Va.—Loudoun County School Board (LCSB) voted on Tuesday night not to release an investigative report about how the school division handled two sexual assaults in May and October 2021. The board voted down the motion 6–3.
John Beatty, the board member who initiated the motion, said releasing the report was about “rebuilding trust” with the community and “not settling scores.”
“The wounds caused by the assaults in our schools will continue to fester,” he warned at the meeting. “This is about rebuilding trust. Please, my colleagues, release the report.” He and two other members voted “yes.”
Those who voted “no” maintained that the attorney-client privilege shouldn’t be waived.
“Under the best of circumstances, waiving attorney-client privilege is fraught with pitfalls, which is why it is done exceedingly rarely. Being open and transparent is important, but so is the right of our students and staff to be able to communicate with legal counsel without it being made public—that is such an important principle that it’s one of the cornerstones of the American legal system,” stated LCSB Chair Ian Serotkin at the meeting and in a press release hours after the vote.
“Releasing the report would cause a subject matter waiver of every communication anyone in LCPS had with legal counsel broadly related to these incidents over the past year and a half. If I could disentangle the release of the report from that, I would. But we cannot,” he added.
The subject of the investigation was two sexual assaults in two different high schools by the same teenage boy; he was allowed to transfer to Board Run High School after the first assault in a Stone Bridge High School restroom in May 2021. In January 2022, he was sentenced to probation at a residential treatment facility until his 18th birthday in July 2024 after being found guilty in October 2021 on counts of forcible sodomy and forcible fellatio for the May 2021 assaults. In November 2021, he pleaded no contest to his sexual assault of a fellow student at Broad Run High School.
Former Loudoun County Public Schools (LCPS) superintendent Scott Ziegler, who announced the investigation in November 2021, said it would be “an independent review” and would be “one step in moving forward to help heal our school community.”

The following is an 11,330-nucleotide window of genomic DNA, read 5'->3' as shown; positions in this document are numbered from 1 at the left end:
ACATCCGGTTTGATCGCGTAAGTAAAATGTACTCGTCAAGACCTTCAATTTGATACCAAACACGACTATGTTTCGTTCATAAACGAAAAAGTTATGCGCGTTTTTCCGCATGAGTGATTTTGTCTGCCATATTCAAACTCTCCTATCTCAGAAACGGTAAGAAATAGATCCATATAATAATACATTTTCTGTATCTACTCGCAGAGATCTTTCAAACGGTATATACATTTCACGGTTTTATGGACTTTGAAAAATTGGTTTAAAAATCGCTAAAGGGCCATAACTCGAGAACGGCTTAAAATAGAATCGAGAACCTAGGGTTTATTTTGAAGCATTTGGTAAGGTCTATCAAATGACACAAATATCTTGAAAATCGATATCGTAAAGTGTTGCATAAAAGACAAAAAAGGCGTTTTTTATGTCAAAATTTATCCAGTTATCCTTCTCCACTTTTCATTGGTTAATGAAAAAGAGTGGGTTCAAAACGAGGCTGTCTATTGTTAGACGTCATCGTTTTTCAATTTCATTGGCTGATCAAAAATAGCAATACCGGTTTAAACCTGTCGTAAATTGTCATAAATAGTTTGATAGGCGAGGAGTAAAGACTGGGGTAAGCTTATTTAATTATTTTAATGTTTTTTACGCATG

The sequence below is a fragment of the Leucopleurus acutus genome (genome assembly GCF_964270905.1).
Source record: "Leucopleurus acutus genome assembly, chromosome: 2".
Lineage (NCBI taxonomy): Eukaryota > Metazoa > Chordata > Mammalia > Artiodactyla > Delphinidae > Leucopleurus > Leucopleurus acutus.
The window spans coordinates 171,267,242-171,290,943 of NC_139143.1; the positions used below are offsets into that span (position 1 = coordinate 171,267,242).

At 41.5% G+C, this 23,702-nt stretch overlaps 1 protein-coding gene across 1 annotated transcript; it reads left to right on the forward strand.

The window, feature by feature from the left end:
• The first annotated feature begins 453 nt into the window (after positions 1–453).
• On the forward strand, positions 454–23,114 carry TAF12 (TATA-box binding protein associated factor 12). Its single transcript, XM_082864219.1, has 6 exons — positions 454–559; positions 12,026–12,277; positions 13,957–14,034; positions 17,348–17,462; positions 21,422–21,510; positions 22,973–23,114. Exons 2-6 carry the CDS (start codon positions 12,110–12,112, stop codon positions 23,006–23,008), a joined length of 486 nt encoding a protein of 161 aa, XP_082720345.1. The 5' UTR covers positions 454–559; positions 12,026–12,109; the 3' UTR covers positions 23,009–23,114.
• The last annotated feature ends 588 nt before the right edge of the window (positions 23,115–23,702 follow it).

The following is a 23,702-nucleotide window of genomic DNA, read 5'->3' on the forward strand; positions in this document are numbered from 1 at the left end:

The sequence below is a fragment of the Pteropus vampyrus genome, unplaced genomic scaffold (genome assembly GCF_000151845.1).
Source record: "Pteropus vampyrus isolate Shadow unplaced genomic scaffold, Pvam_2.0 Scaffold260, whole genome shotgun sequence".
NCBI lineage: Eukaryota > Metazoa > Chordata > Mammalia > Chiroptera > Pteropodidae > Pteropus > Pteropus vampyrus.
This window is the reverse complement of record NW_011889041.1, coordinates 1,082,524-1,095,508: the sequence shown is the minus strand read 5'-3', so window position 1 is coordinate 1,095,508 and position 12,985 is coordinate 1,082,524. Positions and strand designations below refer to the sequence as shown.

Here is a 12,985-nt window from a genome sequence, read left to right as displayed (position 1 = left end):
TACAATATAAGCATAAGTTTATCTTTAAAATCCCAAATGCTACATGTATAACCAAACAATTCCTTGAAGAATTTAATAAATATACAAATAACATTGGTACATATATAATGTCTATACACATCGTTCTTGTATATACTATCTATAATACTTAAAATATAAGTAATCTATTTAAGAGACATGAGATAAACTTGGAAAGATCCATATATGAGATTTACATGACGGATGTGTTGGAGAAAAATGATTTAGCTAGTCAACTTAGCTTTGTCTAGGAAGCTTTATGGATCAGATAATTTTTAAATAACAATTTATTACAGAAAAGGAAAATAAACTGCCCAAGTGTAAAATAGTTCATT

According to the motion, the report, also known as the Blankingship & Keith report—named after the law firm that conducted the investigation—was finalized in January 2022. In December 2022, days after firing Ziegler upon the release of a special grand jury report conducted by the Virginia Attorney General’s office, the school board, with new members elected in November, discussed the possibility of waiving attorney-client privilege and releasing the report to the public.
The special grand jury report included releasing the Blankingship & Keith report as one of the recommendations. “The attorney-client privilege should be invoked when required to protect legitimate issues of confidentiality that impact the operations of LCPS and the LCSB,” the jury wrote in its report. “It should not be used as a shield that impedes transparency, accountability, and openness, especially when it comes to the operations of a public body.”
On Tuesday night, Scott Smith, the father of the May 2021 rape victim, was in the board room during the meeting. “Criminal [bleep] scumbags!” he called the members who voted against releasing the report.
“The vote should be a clear warning of what LCPS have turned into. A school system with a systemic sexual assault problem spanning several years is being covered up by a radical dishonest school board,” Smith later told The Epoch Times. “We believe there’s something in the report that would contradict special grand jury testimony. The cover-up continues putting all children in extreme danger.”
According to Smith, the Blankingship & Keith report may reveal that some LCPS officials have lied under oath to the jury. He said that there were more sexual assaults in LCPS than the two the public knew. This seems to align with the judge’s remarks. In January 2022, when reversing her decision to put the teen on the sex offender registry, Loudoun County Juvenile Court Judge Pamela Brooks said that she was aware of a third victim, but that girl hadn’t come forward yet.
Ian Prior, executive director of Fight for Schools, a Loudoun County-based parental rights organization, said in a written statement: “Two things are clear. First, the majority of the Loudoun County School Board will always make the choice that benefits themselves over the children and families that they serve. Second, there must be something really bad in that report.”
Tiffany Polifko, a school board member newly elected in November 2022 who voted “yes” to releasing the Blankingship & Keith report, called the vote a “binary decision,” unlike decisions on curriculum or disciplinary policies.
“This is a situation that is strictly about choosing children or choosing the system,” she said at the school board meeting.
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